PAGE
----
The Air Force says it may consider about 1,600 non-deployable active-duty airmen for separation under the Defense Department’s new, strict policy on troop readiness.

That number is far lower than might be expected, given the Pentagon’s assessment, announced Oct. 2, that 126,000 total force service members are at risk under the new “deploy or get out” policy announced last year, which formally took effect Oct. 1, the start of the fiscal year.

In an Oct. 3 email, Air Force spokeswoman Erika Yepsen said the service is still building the process under which it will review the service of airmen who have not been able to deploy for more than 12 consecutive months.

Those non-deployable airmen could be evaluated for a retention determination or referred to the Disability Evaluation System, or the Air Force could start processing their administrative separation, depending on each airman’s individual circumstances and what is in the best interest of the service, she said.

Air Force officials say the updated policy guidance is expected to be finished in late 2018, and commanders will continue to follow existing procedures until then.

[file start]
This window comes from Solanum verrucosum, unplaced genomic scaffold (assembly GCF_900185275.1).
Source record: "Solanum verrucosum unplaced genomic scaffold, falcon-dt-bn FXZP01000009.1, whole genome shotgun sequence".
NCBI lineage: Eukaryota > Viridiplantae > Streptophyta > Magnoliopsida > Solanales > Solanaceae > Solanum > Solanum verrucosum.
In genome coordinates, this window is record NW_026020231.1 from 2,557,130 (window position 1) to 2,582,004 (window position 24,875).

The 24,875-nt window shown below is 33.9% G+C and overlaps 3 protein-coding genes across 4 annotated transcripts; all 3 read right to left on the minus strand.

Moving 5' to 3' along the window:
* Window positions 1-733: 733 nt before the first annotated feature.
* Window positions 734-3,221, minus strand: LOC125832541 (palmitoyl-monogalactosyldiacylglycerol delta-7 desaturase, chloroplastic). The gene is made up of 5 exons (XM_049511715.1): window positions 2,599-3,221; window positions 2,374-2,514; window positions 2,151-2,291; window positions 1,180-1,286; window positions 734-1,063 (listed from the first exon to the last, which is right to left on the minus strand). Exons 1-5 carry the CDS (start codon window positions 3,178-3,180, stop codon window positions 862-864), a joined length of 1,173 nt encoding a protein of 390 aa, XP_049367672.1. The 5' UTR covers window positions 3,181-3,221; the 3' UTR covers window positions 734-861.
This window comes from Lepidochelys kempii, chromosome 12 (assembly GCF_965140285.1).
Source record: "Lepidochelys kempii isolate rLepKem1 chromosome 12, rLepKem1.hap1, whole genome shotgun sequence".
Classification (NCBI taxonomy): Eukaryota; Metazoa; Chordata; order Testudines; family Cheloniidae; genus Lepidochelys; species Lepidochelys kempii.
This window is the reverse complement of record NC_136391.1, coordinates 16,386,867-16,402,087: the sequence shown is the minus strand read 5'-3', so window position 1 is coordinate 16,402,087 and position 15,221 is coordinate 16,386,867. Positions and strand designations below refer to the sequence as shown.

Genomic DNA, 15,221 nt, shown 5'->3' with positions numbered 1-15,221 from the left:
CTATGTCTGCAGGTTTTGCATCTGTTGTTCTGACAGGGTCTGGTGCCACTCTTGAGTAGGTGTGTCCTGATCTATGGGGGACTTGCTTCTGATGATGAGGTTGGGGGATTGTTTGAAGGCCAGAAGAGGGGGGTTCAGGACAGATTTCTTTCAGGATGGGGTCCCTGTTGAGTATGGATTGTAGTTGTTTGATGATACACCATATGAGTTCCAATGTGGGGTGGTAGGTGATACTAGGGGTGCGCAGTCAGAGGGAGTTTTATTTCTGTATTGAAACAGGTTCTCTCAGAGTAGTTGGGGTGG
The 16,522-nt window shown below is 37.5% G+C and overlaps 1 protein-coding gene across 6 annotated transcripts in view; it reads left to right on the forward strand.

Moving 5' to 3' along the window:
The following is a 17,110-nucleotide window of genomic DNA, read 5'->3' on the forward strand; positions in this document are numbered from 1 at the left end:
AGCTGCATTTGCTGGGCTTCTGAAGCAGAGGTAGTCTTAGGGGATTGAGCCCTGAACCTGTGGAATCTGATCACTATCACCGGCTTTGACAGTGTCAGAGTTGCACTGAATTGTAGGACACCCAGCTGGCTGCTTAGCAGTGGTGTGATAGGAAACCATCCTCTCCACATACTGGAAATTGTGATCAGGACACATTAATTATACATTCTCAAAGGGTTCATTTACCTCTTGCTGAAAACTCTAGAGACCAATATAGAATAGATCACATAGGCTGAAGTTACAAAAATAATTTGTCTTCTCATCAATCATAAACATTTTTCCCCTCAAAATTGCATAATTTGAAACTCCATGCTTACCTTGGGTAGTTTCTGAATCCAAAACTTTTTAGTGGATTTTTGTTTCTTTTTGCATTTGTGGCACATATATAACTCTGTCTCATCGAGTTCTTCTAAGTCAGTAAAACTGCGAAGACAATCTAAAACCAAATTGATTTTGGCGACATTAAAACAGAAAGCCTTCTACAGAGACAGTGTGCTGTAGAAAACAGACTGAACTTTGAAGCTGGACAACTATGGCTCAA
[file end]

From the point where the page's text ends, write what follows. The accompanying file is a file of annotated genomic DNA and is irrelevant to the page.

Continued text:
Air Force personnel chief Lt. Gen. Brian Kelly, in a statement Oct. 3, stressed that the process will not be an “automatic separation policy” for non-deployable airmen — some airmen will still be able to stay in and do their jobs, even if they’re not technically able to deploy.

Combat Control School students conduct tactics field training at Camp Mackall, N.C., in August 2016. The Air Force has fewer non-deployable airmen than expected, given DoD-wide non-deployable numbers. (Senior Airman Ryan Conroy)
Combat Control School students conduct tactics field training at Camp Mackall, N.C., in August 2016. The Air Force has fewer non-deployable airmen than expected, given DoD-wide non-deployable numbers. (Senior Airman Ryan Conroy)

“It’s a process, similar to what we already do today, that allows us to evaluate our non-deployable airmen to determine if their continued service is compatible with, and can meet the requirements the nation expects of us as an Air Force,” Kelly said. “In some cases, we’ll have airmen who can meet these requirements and fulfill requirements without being deployable. The process we create will take care of all airmen while recognizing and ensuring we have a fair and equitable deployment process across our Air Force.”

The Air Force was not able to provide statistics on how many Guard and Reserve airmen might be considered.